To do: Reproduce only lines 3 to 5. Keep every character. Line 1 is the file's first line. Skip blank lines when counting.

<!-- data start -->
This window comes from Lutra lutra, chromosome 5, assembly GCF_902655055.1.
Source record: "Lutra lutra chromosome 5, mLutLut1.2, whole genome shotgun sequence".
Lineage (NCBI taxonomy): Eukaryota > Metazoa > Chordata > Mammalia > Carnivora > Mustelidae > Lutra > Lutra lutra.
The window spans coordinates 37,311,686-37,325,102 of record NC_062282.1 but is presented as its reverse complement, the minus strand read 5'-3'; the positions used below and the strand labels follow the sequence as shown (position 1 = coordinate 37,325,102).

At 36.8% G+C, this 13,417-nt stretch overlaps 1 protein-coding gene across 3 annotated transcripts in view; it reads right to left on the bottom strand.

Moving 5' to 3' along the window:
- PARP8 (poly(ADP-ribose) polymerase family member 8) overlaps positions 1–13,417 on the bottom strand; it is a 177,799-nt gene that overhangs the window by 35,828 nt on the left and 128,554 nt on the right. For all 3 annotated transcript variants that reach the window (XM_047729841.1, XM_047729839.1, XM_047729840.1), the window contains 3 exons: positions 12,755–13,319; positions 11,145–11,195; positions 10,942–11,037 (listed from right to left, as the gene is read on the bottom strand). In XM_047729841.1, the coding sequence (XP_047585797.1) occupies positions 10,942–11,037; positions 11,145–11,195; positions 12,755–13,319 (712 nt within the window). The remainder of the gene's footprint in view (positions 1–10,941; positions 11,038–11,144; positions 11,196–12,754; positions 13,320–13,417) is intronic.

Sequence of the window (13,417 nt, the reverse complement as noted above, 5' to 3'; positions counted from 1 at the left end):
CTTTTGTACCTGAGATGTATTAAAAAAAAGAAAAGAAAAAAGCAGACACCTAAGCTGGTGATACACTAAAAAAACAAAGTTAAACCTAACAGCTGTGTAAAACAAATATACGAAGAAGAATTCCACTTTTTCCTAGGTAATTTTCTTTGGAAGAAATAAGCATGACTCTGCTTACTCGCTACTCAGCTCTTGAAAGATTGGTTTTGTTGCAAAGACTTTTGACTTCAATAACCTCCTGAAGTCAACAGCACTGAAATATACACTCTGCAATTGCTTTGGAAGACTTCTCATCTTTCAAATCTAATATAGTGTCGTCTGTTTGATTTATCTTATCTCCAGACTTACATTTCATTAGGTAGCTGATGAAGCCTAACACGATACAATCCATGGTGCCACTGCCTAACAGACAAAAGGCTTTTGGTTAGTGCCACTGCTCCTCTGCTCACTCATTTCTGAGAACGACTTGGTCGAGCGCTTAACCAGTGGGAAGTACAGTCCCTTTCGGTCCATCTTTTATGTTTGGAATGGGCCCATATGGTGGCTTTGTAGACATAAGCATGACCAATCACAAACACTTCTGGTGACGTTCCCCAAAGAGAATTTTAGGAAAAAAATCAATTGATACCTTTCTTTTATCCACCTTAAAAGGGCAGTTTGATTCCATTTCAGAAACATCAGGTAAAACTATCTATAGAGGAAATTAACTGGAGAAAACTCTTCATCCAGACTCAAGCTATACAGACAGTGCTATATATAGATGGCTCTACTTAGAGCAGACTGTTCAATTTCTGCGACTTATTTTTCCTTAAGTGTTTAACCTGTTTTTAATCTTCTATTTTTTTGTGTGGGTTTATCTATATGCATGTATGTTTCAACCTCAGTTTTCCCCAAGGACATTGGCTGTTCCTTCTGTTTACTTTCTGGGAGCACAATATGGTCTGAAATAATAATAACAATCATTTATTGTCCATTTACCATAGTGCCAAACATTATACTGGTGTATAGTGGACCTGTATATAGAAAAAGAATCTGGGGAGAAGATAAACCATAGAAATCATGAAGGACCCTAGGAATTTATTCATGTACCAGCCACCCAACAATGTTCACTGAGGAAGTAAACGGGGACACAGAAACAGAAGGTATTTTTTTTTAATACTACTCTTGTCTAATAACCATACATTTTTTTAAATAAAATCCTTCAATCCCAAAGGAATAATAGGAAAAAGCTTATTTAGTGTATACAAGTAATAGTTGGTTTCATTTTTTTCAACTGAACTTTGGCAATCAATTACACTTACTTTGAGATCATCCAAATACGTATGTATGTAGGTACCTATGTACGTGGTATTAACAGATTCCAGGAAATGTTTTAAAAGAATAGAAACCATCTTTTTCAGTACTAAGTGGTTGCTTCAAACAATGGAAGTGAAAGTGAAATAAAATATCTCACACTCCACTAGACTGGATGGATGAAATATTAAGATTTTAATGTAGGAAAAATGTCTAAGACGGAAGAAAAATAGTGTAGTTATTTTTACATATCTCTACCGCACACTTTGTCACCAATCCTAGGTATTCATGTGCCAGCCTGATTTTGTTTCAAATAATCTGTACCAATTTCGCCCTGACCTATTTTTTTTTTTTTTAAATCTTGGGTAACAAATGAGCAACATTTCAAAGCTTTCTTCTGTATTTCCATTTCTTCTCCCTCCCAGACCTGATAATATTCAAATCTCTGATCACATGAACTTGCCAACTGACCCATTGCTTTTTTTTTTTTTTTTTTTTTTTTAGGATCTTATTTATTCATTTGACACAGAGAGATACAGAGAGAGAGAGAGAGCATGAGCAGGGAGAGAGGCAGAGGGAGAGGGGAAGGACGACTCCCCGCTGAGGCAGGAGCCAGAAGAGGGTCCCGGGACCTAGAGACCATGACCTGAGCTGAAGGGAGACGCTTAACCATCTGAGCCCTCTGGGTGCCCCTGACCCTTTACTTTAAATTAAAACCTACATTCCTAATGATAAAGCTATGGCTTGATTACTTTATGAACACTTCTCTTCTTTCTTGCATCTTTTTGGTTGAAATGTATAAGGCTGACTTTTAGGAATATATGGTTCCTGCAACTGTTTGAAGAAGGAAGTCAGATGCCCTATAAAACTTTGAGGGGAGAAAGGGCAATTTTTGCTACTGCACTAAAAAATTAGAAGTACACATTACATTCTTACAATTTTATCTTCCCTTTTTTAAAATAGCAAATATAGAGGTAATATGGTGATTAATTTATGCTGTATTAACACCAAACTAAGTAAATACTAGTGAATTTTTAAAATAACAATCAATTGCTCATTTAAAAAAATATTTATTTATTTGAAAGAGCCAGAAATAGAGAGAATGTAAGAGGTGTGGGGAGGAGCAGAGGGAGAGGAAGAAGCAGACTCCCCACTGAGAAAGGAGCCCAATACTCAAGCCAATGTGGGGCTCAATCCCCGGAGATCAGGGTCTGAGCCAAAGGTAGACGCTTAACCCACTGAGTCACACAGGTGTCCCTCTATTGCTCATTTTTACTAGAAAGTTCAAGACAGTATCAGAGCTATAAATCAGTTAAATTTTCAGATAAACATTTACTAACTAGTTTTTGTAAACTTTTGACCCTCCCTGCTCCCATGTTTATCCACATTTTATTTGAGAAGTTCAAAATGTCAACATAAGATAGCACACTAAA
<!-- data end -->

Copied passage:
Lineage (NCBI taxonomy): Eukaryota > Metazoa > Chordata > Mammalia > Carnivora > Mustelidae > Lutra > Lutra lutra.
The window spans coordinates 37,311,686-37,325,102 of record NC_062282.1 but is presented as its reverse complement, the minus strand read 5'-3'; the positions used below and the strand labels follow the sequence as shown (position 1 = coordinate 37,325,102).

At 36.8% G+C, this 13,417-nt stretch overlaps 1 protein-coding gene across 3 annotated transcripts in view; it reads right to left on the bottom strand.